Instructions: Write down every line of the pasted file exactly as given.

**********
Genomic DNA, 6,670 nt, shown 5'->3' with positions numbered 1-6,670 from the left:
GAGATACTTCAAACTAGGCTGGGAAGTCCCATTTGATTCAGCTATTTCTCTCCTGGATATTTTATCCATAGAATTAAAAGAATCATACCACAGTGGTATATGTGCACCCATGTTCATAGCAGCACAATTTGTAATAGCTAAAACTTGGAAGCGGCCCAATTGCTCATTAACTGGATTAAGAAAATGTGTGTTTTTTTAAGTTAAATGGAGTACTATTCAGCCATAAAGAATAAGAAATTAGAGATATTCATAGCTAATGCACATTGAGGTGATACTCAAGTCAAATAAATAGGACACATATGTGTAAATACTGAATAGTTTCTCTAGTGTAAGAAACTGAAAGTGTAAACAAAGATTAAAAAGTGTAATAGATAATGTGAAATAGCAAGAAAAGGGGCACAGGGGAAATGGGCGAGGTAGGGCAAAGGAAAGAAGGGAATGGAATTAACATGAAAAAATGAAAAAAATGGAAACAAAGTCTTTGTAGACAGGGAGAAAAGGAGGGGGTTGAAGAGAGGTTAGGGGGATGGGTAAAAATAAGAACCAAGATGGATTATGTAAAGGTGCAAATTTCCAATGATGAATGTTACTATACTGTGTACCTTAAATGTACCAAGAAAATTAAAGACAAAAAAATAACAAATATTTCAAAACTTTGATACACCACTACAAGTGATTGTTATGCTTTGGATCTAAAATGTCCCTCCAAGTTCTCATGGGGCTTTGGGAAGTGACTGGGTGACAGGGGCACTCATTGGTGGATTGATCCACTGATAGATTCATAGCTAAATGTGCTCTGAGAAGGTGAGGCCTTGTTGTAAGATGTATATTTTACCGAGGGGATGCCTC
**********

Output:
Genomic DNA, 6,670 nt, shown 5'->3' with positions numbered 1-6,670 from the left:
GAGATACTTCAAACTAGGCTGGGAAGTCCCATTTGATTCAGCTATTTCTCTCCTGGATATTTTATCCATAGAATTAAAAGAATCATACCACAGTGGTATATGTGCACCCATGTTCATAGCAGCACAATTTGTAATAGCTAAAACTTGGAAGCGGCCCAATTGCTCATTAACTGGATTAAGAAAATGTGTGTTTTTTTAAGTTAAATGGAGTACTATTCAGCCATAAAGAATAAGAAATTAGAGATATTCATAGCTAATGCACATTGAGGTGATACTCAAGTCAAATAAATAGGACACATATGTGTAAATACTGAATAGTTTCTCTAGTGTAAGAAACTGAAAGTGTAAACAAAGATTAAAAAGTGTAATAGATAATGTGAAATAGCAAGAAAAGGGGCACAGGGGAAATGGGCGAGGTAGGGCAAAGGAAAGAAGGGAATGGAATTAACATGAAAAAATGAAAAAAATGGAAACAAAGTCTTTGTAGACAGGGAGAAAAGGAGGGGGTTGAAGAGAGGTTAGGGGGATGGGTAAAAATAAGAACCAAGATGGATTATGTAAAGGTGCAAATTTCCAATGATGAATGTTACTATACTGTGTACCTTAAATGTACCAAGAAAATTAAAGACAAAAAAATAACAAATATTTCAAAACTTTGATACACCACTACAAGTGATTGTTATGCTTTGGATCTAAAATGTCCCTCCAAGTTCTCATGGGGCTTTGGGAAGTGACTGGGTGACAGGGGCACTCATTGGTGGATTGATCCACTGATAGATTCATAGCTAAATGTGCTCTGAGAAGGTGAGGCCTTGTTGTAAGATGTATATTTTACCGAGGGGATGCCTC